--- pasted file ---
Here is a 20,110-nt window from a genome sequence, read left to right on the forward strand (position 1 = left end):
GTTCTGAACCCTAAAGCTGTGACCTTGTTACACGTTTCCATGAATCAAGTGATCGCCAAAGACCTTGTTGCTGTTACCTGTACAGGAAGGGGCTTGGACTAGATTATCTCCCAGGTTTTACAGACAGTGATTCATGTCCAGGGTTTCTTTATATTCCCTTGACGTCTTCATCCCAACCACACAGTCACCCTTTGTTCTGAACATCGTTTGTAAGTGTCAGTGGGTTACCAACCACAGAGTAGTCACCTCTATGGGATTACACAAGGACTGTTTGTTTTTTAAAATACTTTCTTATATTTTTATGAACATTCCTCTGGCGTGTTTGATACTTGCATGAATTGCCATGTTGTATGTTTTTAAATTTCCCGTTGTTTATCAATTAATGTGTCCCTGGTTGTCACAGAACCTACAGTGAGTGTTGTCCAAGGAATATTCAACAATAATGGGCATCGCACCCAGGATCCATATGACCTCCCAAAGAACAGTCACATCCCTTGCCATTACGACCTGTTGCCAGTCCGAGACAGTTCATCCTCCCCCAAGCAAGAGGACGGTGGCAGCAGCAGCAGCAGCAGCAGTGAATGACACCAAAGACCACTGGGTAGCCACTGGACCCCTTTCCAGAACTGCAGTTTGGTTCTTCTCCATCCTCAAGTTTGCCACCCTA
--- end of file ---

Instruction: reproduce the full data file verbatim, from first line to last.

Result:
Here is a 20,110-nt window from a genome sequence, read left to right on the forward strand (position 1 = left end):
GTTCTGAACCCTAAAGCTGTGACCTTGTTACACGTTTCCATGAATCAAGTGATCGCCAAAGACCTTGTTGCTGTTACCTGTACAGGAAGGGGCTTGGACTAGATTATCTCCCAGGTTTTACAGACAGTGATTCATGTCCAGGGTTTCTTTATATTCCCTTGACGTCTTCATCCCAACCACACAGTCACCCTTTGTTCTGAACATCGTTTGTAAGTGTCAGTGGGTTACCAACCACAGAGTAGTCACCTCTATGGGATTACACAAGGACTGTTTGTTTTTTAAAATACTTTCTTATATTTTTATGAACATTCCTCTGGCGTGTTTGATACTTGCATGAATTGCCATGTTGTATGTTTTTAAATTTCCCGTTGTTTATCAATTAATGTGTCCCTGGTTGTCACAGAACCTACAGTGAGTGTTGTCCAAGGAATATTCAACAATAATGGGCATCGCACCCAGGATCCATATGACCTCCCAAAGAACAGTCACATCCCTTGCCATTACGACCTGTTGCCAGTCCGAGACAGTTCATCCTCCCCCAAGCAAGAGGACGGTGGCAGCAGCAGCAGCAGCAGCAGTGAATGACACCAAAGACCACTGGGTAGCCACTGGACCCCTTTCCAGAACTGCAGTTTGGTTCTTCTCCATCCTCAAGTTTGCCACCCTA